Without cancer research I would not be alive. I only hope that my donations can help others to say the same thing.
Monday, January 17, 2011
With my wedding coming up in a few months, I am so ridiculously obsessed with my hair (or lack thereof). I desperately want it to grow faster, but in reality there is no way it can grow fast enough. I’m at the point where I’m obsessively checking the growth nearly everyday. I’m being totally irrational about it.
I’ve been investigating hair extensions, but the problem is that the front, top and sides aren’t long enough to cover the joins. I found a place in Sydney that fuses on the hair strand by strand, so there are no visible joins. However it costs $5000. I might be totally obsessed and quite irrational, but I’m still sane enough to know that is ridiculous!
During my treatment, I felt nausea, pain and extreme exhaustion. I now face a constant anxiety that the cancer will come back. Yet, I am stupidly so concerned about my hair. It feels like such a shallow thing to be worried about. While I was having treatment, hair loss was a tangible sign that I was sick. For me, it was a constant reminder that I was having chemo, that it all really was happening to me. Walking around bald in public wearing a headscarf was like wearing a flashing neon sign declaring, “I have cancer, please stare at me”.
Now that my treatment is over, I’m supposed to be getting back to ‘normal’. However, my hair is a constant reminder of what I’ve been through. To me, my short hair is symbolic of my cancer. I hate the thought of looking at wedding photos for the rest of my life knowing that the first thing I will see is cancer.
I know that I am not my hair. I know that I will still look great on my wedding day with short hair. I know that it is incredibly vain of me to care about such a superficial thing. Yet none of this knowledge stops me from wanting to cry every time I think about my hair.
Furthermore, I feel so incredibly guilty for feeling this way. I’m healthy, I beat cancer. Why do I care about my hair? When I first lost my hair I said that I’d chop my arms off if it meant I’d be rid of the cancer, and lots of people actually do lose organs or limbs due to their cancer. Many people lose their lives. I’m so angry at myself for caring so much about this.
I know I have to just deal with it. I know there is nothing I can do to change it, but really it’s just another reason why cancer is so shit.
Thursday, December 30, 2010
Monday, December 13, 2010
As I finished treatment and received the news of being cancer free a few months ago, the hardest part of my cancer journey came to end. Sadly, the journey began for a family at my school. Mikayla Francis, a 6 year old student, was diagnosed with hepatoblastoma, a rare liver cancer.
This news rocked the community and I think that many students just assumed she would receive treatment and be back at school in a few months (particularly after seeing my situation). Even after the horrific confirmation of her treatment being unsuccessful, their innocent confidence in her recovery was heartbreaking.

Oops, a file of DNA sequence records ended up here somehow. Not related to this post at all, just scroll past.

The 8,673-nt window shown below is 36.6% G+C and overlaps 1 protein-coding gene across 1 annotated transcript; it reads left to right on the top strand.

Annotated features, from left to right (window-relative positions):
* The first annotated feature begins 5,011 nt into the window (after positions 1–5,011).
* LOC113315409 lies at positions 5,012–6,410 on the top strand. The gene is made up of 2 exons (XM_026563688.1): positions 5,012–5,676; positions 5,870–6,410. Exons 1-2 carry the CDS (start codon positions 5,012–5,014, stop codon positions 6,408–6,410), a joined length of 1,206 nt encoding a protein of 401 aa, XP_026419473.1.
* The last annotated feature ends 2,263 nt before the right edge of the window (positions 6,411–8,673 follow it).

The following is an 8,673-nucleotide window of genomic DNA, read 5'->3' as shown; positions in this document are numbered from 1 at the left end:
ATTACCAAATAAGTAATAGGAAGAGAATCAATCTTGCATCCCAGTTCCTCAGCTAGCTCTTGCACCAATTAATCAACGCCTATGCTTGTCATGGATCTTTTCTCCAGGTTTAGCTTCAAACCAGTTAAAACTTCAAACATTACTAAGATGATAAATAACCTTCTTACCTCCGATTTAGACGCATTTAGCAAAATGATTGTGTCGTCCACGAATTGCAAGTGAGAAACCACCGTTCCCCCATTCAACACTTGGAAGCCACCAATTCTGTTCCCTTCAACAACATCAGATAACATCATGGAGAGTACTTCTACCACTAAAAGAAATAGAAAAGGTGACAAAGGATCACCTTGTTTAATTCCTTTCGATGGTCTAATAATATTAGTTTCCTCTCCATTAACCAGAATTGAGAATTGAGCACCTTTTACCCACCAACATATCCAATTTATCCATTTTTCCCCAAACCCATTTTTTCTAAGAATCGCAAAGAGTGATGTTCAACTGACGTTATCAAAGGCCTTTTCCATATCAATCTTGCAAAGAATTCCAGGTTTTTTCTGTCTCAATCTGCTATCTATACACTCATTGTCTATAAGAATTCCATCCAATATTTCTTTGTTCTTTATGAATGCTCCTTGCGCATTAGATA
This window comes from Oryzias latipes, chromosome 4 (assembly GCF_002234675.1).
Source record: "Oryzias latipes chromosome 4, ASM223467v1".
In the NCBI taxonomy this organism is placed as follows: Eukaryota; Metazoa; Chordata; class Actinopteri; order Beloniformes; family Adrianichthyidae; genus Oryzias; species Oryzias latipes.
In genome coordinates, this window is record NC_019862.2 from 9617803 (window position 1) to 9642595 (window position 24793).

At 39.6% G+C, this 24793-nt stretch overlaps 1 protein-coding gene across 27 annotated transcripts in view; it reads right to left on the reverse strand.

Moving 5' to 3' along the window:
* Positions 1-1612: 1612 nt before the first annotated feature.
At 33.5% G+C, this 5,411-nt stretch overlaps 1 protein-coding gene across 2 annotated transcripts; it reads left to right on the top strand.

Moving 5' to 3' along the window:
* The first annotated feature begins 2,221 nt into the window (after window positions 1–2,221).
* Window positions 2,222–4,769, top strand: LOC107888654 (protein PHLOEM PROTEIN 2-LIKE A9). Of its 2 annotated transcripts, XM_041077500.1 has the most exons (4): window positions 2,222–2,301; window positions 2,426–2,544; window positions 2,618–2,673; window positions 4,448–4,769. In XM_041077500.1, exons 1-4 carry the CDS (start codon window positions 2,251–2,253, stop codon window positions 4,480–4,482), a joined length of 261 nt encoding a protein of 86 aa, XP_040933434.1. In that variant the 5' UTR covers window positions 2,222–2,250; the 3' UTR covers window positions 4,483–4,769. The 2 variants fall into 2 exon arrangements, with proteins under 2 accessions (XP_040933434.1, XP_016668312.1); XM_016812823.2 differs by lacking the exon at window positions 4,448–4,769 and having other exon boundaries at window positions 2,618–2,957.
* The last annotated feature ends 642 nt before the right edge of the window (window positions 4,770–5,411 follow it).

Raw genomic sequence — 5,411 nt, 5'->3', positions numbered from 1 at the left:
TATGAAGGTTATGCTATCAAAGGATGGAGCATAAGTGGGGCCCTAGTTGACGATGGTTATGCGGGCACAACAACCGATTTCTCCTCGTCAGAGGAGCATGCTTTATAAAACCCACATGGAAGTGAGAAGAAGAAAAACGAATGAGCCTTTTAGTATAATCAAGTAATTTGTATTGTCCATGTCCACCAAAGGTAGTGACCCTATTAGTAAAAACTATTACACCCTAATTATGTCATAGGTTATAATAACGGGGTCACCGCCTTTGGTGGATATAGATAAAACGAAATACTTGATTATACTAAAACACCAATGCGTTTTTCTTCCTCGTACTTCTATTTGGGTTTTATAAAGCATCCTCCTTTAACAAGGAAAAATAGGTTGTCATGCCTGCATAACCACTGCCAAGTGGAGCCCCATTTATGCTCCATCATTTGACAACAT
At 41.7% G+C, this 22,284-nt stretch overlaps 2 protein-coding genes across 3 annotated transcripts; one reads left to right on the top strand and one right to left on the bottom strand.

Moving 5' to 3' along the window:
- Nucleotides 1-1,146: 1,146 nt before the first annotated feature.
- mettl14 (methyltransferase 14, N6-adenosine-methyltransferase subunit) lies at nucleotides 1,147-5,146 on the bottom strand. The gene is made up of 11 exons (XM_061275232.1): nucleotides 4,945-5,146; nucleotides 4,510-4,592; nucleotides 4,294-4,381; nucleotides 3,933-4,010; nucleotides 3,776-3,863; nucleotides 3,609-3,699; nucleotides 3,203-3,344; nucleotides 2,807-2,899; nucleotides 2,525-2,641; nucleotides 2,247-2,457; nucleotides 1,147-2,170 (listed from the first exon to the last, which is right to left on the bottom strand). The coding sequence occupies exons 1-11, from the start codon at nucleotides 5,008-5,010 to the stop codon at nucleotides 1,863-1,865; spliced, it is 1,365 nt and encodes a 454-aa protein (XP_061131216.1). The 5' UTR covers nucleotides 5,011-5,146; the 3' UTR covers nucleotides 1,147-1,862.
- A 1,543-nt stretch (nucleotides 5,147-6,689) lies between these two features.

As adults we look on wondering why, struggling with helplessness and the uncomfortable feeling of guilt we have about being glad it’s not someone in our family. In my case, realising how easily that could be me.
I remember Andrew, Mikayla’s Dad, saying that when telling her that she was going to die, she asked why they couldn’t just mix up another chemo. How do we tell children that the doctors they have faith in to fix everything, don’t have all the answers?
I really feel for oncologists, in particular paediatric oncologists. How do they bear the pain of losing patients? The pain of trying everything they have at their disposal and nothing works. It must take so much strength to go back to work each day not knowing which way things will go for your patient. You could save their life or you could be rendered helpless.
Cancer medicine has made great progress and has bought joy to many patients like me. Sadly, it hasn’t progressed enough. A story like Mikayla’s brings home the importance of appreciating those that devote their time to cancer research. We all need to donate generously to the hard work of these people, as it is this patient, persistent and often unrecognised work that will in the future allow oncologists to be able to save every life.
Mikayla’s journey did not have the right ending, but I hope there are things we can all learn from it. To appreciate all we have, to give us the ability to put things into perspective and to treasure every moment with have with our family and friends.
Everyone that has seen Mikayla’s story can see her strength, courage and bravery. For those of us that knew Mikayla, we can vouch for her beautiful nature. She was a kind, supportive and fun person, a wonderful friend to all. We will always remember the cute, squeaky little voice that never stopped chatting.
Mikayla, you are an absolute inspiration to us all. I feel so proud to have had the pleasure of knowing such a wonderful person. There will be a new star shining brightly in the sky tonight.
Rest in peace beautiful girl. xx